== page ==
My goal in July is to shift my modality even further into Maker Mode. I’ve gotten comfortable with the four hour writing stretch and want to make sure I do at least one a day with two on the days that I can handle it. Like running, I have to vary my tempo for it to be sustainable. I’ll compare the July data to the June data when it comes in.

I realize this post was more for me than for you, but hopefully you got some interesting insights out of it if you hung in to the end.

Implementing Social Media’s Secret Weapon

Comments (17)

Fred Wilson had an excellent post up this morning titled Social Media’s Secret Weapon – Email. I completely agree that email is the key communications channel for social media and have written about this before in posts like 100% Click Through RateEmail – The Original Social Graph and Email Is Still The Best Login.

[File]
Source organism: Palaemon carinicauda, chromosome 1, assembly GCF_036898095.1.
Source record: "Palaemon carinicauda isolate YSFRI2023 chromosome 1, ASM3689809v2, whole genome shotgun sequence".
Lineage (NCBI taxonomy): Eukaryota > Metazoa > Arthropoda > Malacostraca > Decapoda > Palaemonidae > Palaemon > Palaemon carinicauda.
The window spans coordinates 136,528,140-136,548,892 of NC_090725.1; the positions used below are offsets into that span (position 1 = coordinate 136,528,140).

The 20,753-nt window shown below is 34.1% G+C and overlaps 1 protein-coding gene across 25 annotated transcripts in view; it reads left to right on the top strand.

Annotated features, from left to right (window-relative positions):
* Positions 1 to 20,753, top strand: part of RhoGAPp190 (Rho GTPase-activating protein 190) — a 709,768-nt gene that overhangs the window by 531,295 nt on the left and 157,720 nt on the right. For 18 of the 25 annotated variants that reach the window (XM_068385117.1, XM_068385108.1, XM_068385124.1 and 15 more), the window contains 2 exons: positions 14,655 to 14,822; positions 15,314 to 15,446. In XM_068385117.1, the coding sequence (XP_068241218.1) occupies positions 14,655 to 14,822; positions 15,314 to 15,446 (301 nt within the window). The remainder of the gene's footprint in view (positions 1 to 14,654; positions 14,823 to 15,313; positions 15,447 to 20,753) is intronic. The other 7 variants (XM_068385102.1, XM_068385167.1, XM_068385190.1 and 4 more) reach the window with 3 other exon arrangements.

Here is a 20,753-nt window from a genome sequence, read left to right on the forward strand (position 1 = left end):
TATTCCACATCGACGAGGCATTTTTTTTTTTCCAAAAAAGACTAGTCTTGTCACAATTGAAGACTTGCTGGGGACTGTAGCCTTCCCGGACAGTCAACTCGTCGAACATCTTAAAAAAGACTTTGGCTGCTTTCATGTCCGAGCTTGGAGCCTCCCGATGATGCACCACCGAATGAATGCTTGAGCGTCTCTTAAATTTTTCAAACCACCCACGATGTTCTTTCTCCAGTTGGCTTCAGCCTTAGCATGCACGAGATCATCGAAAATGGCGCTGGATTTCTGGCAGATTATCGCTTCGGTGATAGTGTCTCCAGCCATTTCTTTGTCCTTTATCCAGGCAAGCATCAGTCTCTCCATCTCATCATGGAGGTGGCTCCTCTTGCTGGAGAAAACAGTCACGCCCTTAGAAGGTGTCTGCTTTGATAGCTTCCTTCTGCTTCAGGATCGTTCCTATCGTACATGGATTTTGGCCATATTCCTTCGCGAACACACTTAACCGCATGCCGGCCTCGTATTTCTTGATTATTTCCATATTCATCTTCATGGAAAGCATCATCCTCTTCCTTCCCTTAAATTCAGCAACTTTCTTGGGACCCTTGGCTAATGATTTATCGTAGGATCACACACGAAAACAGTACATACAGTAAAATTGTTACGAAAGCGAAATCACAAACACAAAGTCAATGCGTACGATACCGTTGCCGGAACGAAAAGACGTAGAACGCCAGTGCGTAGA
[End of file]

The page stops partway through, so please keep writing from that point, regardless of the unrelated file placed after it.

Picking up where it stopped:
I’ve been investing in email related stuff for over 15 years going back to Email Publishing, my very first Boulder-based investment which I believe was the very first email service provider (ESP) and was acquired by MessageMedia which was then bought by Doubleclick. Fred and I are both investors in Return Path which he calls out in his post as the category creator and market leader in email deliverability. I love Return Path as a company and am incredibly proud of what they’ve done as a business.

My partners and I have continued to invest aggressively in what we believe is social media’s secret weapon which we refer to as the comm channel in a hat tip to the TV show 24. In Fred’s post, the comm channel is email. Our investment here is in SendGrid, a company that came out of TechStars Boulder 2009 and is one of the white hot companies in Boulder. They directly address the problem Fred describes which every software developer knows is a pain in the ass, uninteresting, hard to do well, but needs to be done right. Every web app sends transactional email – rather than build all the code yourself, just let SendGrid to it. They are now doing it for over 24,000 companies, sending out over 60 million transactional emails a day, and just sent their 10 billionth transactional email.